If we were able to say to ourselves, ‘Look, we are totally immoral, we don’t accept elementary moral principles,’ that would be a kind of respectable position in a certain way. But, when we sink to the level where we cannot even perceive that we’re violating elementary moral principles and international law, that’s pretty bad. But, that’s the nature of the intellectual culture–not just in the United States–but in powerful societies everywhere.

Let’s take the Iraq war. There’s libraries of material arguing about the war, debating it, asking ‘What should we do?’, this and that, and the other thing. Now, try to find a sentence somewhere that says that ‘carrying out a war of aggression is the supreme international crime, which differs from other war crimes in that it encompasses all the evil that follows’ (paraphrasing from Nuremberg). Try to find that somewhere. I mean, you can find it. I’ve written about it, and you can find a couple other dozen people who have written about it in the world. But, is it part of the intellectual culture? Can you find it in a newspaper, or in a journal; in Congress; any public discourse; anything that’s part of the general exchange of knowledge and ideas? I mean, do students study it in school? Do they have courses where they teach students that ‘to carry out a war of aggression is the supreme international crime which encompasses all the evil that follows’?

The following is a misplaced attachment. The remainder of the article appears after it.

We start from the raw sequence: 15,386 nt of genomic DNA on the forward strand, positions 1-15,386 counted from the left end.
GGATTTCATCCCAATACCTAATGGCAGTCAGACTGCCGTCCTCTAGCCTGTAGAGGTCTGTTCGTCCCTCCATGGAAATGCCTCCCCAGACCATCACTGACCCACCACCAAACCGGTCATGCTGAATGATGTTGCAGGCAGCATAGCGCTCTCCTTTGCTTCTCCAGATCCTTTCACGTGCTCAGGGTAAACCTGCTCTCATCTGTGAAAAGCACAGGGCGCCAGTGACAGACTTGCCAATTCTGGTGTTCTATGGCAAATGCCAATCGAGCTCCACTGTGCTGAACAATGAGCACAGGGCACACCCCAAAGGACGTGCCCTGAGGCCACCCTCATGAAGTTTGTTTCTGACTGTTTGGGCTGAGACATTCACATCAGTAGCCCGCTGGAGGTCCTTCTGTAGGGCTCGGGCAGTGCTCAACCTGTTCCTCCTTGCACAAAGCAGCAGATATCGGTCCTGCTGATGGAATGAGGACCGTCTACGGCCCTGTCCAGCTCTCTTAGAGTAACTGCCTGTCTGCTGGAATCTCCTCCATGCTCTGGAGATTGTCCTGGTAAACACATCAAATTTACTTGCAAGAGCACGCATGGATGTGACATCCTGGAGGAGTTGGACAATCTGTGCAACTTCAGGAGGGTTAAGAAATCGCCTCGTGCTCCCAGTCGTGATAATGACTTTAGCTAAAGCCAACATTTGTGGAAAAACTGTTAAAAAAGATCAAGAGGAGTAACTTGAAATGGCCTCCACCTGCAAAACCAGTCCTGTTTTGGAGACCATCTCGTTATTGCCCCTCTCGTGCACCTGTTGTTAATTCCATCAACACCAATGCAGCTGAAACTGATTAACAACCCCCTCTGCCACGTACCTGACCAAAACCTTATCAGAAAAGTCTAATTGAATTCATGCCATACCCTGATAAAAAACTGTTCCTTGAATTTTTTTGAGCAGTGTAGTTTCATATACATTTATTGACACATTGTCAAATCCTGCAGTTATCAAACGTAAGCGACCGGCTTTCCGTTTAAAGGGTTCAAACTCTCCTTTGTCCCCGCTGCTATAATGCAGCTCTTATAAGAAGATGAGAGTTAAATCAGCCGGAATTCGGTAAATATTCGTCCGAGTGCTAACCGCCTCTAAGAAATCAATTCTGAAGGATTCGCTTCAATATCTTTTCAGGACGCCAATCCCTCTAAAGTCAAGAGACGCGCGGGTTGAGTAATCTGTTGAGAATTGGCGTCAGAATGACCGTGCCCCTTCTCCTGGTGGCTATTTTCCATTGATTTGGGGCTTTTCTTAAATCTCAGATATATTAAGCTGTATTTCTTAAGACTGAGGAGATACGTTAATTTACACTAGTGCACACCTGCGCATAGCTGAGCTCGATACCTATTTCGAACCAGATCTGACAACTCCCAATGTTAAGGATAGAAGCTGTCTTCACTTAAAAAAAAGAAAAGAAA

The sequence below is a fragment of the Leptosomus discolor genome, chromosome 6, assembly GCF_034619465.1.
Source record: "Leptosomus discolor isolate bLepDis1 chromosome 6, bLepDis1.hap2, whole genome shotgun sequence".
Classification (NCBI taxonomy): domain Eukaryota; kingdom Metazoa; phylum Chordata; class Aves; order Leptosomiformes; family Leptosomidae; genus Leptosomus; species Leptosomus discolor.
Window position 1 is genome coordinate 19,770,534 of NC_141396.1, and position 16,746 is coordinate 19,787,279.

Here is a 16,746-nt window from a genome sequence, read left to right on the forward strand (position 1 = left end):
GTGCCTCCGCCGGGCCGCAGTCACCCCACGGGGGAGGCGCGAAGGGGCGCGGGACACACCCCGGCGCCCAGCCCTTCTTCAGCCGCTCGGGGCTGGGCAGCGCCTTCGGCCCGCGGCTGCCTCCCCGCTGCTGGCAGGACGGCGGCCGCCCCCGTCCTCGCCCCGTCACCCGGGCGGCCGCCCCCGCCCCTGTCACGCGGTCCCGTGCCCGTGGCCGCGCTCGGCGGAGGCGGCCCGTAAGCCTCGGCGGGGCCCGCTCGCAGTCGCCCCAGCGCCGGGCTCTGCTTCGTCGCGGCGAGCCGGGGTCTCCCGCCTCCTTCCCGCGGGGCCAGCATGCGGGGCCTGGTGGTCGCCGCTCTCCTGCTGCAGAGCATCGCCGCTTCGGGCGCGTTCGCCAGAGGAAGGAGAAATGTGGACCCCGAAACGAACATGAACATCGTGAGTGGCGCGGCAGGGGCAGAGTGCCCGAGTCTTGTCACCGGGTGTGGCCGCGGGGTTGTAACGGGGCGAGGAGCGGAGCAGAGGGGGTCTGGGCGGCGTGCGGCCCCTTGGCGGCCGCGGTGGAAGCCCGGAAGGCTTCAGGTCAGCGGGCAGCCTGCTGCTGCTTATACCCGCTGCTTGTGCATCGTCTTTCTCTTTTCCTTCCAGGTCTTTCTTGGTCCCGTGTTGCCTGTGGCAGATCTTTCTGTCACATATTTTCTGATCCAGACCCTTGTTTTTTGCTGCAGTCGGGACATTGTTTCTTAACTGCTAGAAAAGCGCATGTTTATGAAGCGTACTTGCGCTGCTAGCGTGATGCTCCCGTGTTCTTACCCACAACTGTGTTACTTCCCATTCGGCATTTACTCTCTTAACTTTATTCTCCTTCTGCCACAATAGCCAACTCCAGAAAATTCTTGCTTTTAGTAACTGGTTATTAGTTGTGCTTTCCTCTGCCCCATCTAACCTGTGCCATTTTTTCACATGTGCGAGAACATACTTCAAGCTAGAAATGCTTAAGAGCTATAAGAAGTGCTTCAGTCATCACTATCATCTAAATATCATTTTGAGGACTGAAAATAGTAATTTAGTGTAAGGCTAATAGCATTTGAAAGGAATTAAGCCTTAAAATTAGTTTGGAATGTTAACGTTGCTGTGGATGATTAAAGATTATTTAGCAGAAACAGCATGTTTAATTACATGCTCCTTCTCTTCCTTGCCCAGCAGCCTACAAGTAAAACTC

So, for example, if sectarian warfare is a horrible atrocity, as it is, who’s responsible? By the principles of Nuremberg, Bush, Rumsfeld, Cheney, Wolfowitz, Rice — they’re responsible for sectarian warfare because they carried out the supreme international crime which encompasses all the evil that follows. Try and find somebody who points that out. You can’t. Because, our dominant intellectual culture accepts as legitimate our crushing anybody we like.

Take Iran. Both political parties and practically the whole press accept it as legitimate and, in fact, honorable, that ‘all options are on the table’, presumably including nuclear weapons, to quote Hilary Clinton and everyone else. ‘All options are on the table’ means we threaten war. Well, there’s something called the U.N. Charter, which outlaws ‘the threat or use of force’ in international affairs. Does anybody care? Actually, I saw one op-ed somewhere by Ray Takeyh, an Iran specialist close to the government, who pointed out that threats are serious violations of international law. But that’s so rare that when you find it it’s like finding a diamond in a pile of hay. It’s not part of the culture. We’re allowed to threaten anyone we want–and to attack anyone we want. And, when a person grows up and acts in a culture like that, they’re culpable in a sense, but the culpability is much broader.

Hat tip: Marisacat. Bolded text is that of the interviewer. Red italicized text is added for emphasis.

No comments:

Post a Comment